6. As an individual training new welders from the ground up, I speak from experience. Our society has evolved to a point where parents only consider the four year education as a means to get ahead in this world. Yet , it is the blue collar worker who will be tasked to rebuild our crumbling bridges and roads. Too long have we looked down our noses at the guy under the welding hood, or grease on his hands. Parents , wake up and realize that little missy or jr. can make a very attractive living working both with their hands and brains, instead of trying to figure out how to get a job in art appreciation. They education our parents received by teachers that cared more for their students than their pensions , were my heros. Common Core is nothing more than an experiment, guaranteed to throw our kids further behind than ever before. Think not, just do a little homework, you’ll see.

  7. We had an educational system that performed very well, from the 30′ into the 1960’s. Schools not only taught the basics, but also Shop classes in welding, sheet metal, electronics, auto shop and others. What changed? as a Supervisor in the Construction Industry, I am finding more apprentices lack in the basic knowledge, writing, math and just pure common sense!

  8. As an Educator I think that the concept of common core has some fundamental value to students. The issue I find is that the common core is being used as an all-inclusive curriculum. It is not conceivable to me that there is a one-size fits all curriculum that will prepare all students for their futures.
    Furthermore, the common core was built to cater to higher order thinking, but omits the lower order levels that are necessary for a student to build up to that level of higher order thinking.
    For example, my daughter, in third grade, is NOT being taught to divide. Instead, she is only to understand the concept of division so that she can infer how to divide on her own. ??? If she was not being taught to divide at home by her family, the process that has been tested and proven to work would elude her. She would create some new artificially generated means that she improvises to get an answer when she finds it necessary to divide.
    I feel that this model is setting her generation up to be unprepared to interface with others from previous generations when they encounter simple math in the work place. Why reinvent something that already functions well. Furthermore, it is creating additional unnecessary road blocks to employment and communication where previous generations are concerned. What welder/employer wants to wait for a trainee to devise a new model to divide before cutting material? I see this causing a multitude of issues across all industries.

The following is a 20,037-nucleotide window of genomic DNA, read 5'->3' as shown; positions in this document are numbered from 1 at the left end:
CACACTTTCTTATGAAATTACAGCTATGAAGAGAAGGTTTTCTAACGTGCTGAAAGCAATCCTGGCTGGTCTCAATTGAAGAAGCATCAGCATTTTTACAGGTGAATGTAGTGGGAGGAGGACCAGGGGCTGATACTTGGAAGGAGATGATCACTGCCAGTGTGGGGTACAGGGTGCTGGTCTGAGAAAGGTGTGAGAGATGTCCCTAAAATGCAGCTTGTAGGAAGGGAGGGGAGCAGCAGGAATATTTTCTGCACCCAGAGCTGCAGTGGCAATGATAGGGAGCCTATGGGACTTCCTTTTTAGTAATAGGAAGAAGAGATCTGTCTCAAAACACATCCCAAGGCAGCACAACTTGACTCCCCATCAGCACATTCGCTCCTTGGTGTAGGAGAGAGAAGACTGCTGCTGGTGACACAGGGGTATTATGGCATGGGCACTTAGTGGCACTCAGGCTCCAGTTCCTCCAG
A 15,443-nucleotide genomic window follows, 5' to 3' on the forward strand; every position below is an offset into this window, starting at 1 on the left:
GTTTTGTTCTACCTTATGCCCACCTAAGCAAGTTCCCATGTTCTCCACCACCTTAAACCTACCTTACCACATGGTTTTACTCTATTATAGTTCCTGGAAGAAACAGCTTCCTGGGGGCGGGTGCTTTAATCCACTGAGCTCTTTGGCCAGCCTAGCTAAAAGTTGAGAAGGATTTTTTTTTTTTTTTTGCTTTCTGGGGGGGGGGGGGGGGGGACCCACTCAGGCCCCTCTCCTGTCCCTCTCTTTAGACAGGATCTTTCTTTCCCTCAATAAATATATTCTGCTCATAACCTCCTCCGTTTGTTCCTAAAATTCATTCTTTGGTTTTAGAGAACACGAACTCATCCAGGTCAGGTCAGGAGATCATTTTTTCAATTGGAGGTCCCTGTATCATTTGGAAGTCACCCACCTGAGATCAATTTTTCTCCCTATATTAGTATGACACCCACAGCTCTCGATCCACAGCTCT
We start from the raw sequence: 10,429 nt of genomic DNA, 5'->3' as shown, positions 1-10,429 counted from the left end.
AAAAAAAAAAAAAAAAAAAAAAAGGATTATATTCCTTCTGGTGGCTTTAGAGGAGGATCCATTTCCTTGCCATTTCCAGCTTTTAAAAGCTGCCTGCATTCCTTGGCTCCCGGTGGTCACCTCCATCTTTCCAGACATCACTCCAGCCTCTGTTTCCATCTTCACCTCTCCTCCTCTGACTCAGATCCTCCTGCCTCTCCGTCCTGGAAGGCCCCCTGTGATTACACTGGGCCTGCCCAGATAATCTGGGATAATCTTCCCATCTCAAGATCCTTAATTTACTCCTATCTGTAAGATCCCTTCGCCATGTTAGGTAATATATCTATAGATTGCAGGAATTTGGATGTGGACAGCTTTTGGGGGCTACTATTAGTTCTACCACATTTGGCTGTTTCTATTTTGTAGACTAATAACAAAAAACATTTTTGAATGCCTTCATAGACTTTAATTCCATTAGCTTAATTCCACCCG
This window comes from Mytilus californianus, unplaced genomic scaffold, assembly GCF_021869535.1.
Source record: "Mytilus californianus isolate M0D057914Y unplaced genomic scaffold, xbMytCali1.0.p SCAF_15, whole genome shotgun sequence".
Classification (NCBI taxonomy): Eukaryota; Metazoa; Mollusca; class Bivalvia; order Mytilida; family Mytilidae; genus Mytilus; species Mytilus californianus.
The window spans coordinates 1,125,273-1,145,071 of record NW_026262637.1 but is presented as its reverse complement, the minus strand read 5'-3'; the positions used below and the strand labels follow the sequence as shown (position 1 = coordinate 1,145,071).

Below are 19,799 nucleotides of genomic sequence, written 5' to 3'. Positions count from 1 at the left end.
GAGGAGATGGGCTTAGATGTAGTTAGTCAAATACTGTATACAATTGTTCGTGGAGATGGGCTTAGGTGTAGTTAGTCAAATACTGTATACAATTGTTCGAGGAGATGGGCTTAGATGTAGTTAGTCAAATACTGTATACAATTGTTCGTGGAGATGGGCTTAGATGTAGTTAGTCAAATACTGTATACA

Those previous generations hold the key to skills, which will die out, if they are not effectively communicated to the next generation. If this is the case, common core is creating an artificial communication block between generations by teaching students to think creatively, rather than follow proven effective math methodology. To abandon previous convention is a dangerous road to travel.
    I can see teaching creative thinking in some areas. I can definitely see problem solving as a necessary tool to success. In fact common core has many redeeming qualities. I feel it should be selectively used in addition to proven methods, with the select students that are prepared to grapple with the concepts that it outlines. A student who struggles with math will not benefit from being shown how to interpret the problem in an unconventional way. That student needs only to learn how to manipulate numbers in the most basic ways so that they have a mathematic foundation to improve upon as they get older.
    In my welding classes, I teach basic math principles that revolve around problems my students might encounter in the industry. We reach an impasse when my older teaching style collides with the way students have been taught math. I then find it necessary to reteach math concepts, that they should have previously encountered, so that they can follow instruction. I am only 35. I can only imagine what would happen if one of my students were to discuss math with my father. I would argue that we don’t need to fix how math and science are taught; we need to change how teachers and students interact regarding math and science. Math and science need to be effectively integrated into all areas of study, and not added as an afterthought.
    Again, the concept of common core, and its implementation are too very different things. Where an elementary school teacher already has a magnitude of issues to address in any given day, teaching students to invent a new method of, let’s say division, and then re-teaching the concept to show students how it has been efficiently practiced cannot effectively be achieved for all students for every topic.